Through gesture, objects, movement and sound Am I not a woman and a sister? weaves a thread from the trans-Atlantic slave trade to modern-day slavery. We follow as a woman binds herself in white cotton thread, becoming increasingly entwined. However here she’s in control, her gaze pierces from behind the white mask (a necessary tool to protect the identity of the women, which also takes on symbolic significance reinforcing the inhumanity of the trade). Subverting the viewers gaze she is no longer a passive fetishized female, but an active participant in the creation of the film.
The climax of the film rests in the image of a lone woman, draped in white cotton (a gift from the National Trust’s Quarry Bank Mill near Manchester, once a thriving cotton mill importing slave made cotton from the USA and founded from the profits of slavery). The image of a lone woman rhythmically binding and unwinding in a continuous repetitive gesture makes for unsettled viewing. The visuals are compounded by a hauntingly beautiful soundtrack juxtaposing found sounds from Harewood House (clock ticking) with the harsh sounds of industrial machinery (Quarry Bank Mill) composed by musician Sarah Sarhandi. The film ends as it begins with the image of a lone woman. She sits crossed legged on the floor humming to herself as if doing mundane housework, whilst meticulously folding the white cloth. The film loops and the process of folding begins again.
Slavery continues today.
Elizabeth Kwant: Am I not a woman and a sister?, 2019. Until 15th February 2020 (open daily 10 - 5pm) at the International Slavery Museum Liverpool. https://www.liverpoolmuseums.org.uk/ism/
Copyright of images: 1. Elizabeth Kwant Art, 2019. 2. Gareth Jones Photography 2019. 3. Elizabeth Kwant Art, 2019. 4. Elizabeth Kwant Art, 2019.
Elizabeth Kwant is a British artist working across performance, video, photography and print often in a collaborative way with communities. Her work engages with contemporary issues of social justice; migration, immigration detention, colonialism and slavery. She is based in Manchester, where she’s a member of The Castlefield Gallery Associates and founder of Zellij Arts – an artist led project dedicated to supporting and exhibiting the work of contemporary international artists working across borders – particularly from the Middle East and diaspora. Her work has been exhibited in galleries, museums, churches and site-specific contexts locally and internationally. www.elizabethkwant.com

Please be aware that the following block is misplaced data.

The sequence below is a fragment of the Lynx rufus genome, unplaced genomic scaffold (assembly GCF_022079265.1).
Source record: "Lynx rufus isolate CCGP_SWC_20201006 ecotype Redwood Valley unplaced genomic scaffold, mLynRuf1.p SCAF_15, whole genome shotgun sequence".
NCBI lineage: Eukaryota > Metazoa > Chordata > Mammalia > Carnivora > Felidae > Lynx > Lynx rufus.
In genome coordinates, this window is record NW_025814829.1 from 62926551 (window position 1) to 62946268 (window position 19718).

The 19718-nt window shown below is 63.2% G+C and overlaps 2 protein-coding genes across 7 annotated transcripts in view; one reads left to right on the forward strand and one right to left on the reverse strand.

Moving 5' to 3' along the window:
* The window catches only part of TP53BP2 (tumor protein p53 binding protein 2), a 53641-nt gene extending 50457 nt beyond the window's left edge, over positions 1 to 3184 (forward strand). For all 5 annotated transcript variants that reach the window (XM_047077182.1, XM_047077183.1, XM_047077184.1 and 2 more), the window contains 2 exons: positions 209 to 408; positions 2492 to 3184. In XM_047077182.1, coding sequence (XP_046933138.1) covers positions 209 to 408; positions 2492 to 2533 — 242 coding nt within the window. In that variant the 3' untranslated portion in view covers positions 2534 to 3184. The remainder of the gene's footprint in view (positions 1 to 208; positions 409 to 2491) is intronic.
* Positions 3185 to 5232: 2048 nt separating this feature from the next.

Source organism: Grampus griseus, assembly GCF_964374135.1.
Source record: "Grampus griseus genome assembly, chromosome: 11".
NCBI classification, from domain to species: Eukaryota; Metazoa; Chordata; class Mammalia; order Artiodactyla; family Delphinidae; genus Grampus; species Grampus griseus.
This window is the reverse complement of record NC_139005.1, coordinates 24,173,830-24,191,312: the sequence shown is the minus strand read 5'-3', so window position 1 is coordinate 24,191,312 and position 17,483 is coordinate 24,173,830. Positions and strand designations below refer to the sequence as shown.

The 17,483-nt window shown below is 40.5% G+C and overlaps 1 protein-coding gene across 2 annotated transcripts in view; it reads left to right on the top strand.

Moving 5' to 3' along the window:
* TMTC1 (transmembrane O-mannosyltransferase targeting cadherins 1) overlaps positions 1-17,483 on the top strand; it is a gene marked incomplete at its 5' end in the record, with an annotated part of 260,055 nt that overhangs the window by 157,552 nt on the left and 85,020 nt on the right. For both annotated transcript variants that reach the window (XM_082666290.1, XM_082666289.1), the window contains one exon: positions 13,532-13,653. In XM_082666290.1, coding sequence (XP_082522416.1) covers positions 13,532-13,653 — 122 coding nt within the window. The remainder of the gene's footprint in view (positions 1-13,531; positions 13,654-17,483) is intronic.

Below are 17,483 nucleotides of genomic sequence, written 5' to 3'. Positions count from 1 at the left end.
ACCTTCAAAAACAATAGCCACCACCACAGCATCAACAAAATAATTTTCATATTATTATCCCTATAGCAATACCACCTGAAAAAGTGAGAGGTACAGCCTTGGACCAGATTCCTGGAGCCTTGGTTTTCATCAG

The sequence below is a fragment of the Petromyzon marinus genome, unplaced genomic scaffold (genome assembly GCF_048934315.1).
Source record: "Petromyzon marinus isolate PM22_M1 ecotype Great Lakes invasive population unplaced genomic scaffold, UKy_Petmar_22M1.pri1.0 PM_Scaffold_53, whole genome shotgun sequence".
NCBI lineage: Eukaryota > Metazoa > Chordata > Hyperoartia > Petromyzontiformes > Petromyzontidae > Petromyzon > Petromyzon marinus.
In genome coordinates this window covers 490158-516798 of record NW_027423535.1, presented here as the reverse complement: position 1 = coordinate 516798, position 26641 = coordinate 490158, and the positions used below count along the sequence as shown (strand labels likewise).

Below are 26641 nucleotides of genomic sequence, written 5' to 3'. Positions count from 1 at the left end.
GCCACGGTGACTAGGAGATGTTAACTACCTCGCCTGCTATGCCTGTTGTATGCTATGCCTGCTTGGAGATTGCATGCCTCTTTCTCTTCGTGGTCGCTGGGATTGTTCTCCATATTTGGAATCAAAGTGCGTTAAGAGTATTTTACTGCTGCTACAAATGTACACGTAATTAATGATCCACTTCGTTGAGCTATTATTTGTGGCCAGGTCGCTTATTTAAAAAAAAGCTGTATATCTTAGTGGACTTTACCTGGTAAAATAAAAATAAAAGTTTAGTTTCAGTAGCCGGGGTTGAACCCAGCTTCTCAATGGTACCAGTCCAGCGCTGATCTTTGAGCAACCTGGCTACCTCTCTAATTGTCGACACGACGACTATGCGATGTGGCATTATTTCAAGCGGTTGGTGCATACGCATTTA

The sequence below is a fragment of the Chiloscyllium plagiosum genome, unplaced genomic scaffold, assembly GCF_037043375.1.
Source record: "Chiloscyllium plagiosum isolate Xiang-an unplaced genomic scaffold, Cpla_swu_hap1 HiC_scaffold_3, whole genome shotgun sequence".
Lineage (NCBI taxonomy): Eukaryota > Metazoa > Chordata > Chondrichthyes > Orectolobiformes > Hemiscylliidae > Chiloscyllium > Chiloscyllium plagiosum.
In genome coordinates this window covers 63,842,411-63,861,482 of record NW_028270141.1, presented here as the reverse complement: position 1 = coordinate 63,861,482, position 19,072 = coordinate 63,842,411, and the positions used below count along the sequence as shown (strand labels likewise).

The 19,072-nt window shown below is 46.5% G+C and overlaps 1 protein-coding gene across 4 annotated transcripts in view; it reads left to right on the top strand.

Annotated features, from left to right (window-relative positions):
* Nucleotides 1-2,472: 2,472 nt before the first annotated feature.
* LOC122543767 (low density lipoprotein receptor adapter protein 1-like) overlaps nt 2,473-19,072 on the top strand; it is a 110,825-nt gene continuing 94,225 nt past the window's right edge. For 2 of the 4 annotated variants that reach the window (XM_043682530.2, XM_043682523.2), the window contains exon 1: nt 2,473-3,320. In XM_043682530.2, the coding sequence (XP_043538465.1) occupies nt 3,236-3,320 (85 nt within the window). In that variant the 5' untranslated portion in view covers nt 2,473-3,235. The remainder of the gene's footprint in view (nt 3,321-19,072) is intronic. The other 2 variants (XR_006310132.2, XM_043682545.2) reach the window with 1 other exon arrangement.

ON THE WEBSITE NEW ON THE WEBSITE NEWS
1. SEMINAR ABOUT ART IN RESPONSE TO CONFLICT IN LONDON, UK - 5 February, 3–5 pm, Room 1.03, The Exchange, Bush House North East Wing, Aldwych, London: Sacred Traditions and the Arts Seminar: Looking Back and Looking Forward, Memory and Hope in Art Born of Conflict. As an exhibition about the Bogside Murals in Derry/Londonderry, Northern Ireland, opens in The Exchange in Bush House (https://www.kcl.ac.uk/events/exhibition-art-conflict-remembering-murals-of-the-bogside-artists), this special session of the Sacred Traditions and the Arts Seminar will take the form of a panel discussion with Dr Adrienne Dengerink Chaplin (Visiting Research Fellow, King’s College London), The Revd Dr Jamie Hawkey (Canon Theologian of Westminster Abbey), and The Revd Dr Sam Wells (Vicar of St Martin-in-the-Fields, London). They will discuss questions about how visual art produced in response to situations of conflict might work both to document and to transform memory. When and how does visual art help shared remembering in situations where there is a legacy of social division? How might good remembering be balanced—or betrayed—by future-oriented perspectives? Free and open to all but please register in advance: https://www.eventbrite.co.uk/e/looking-back-and-looking-forward-memory-and-hope-in-art-born-of-conflict-tickets-91108984425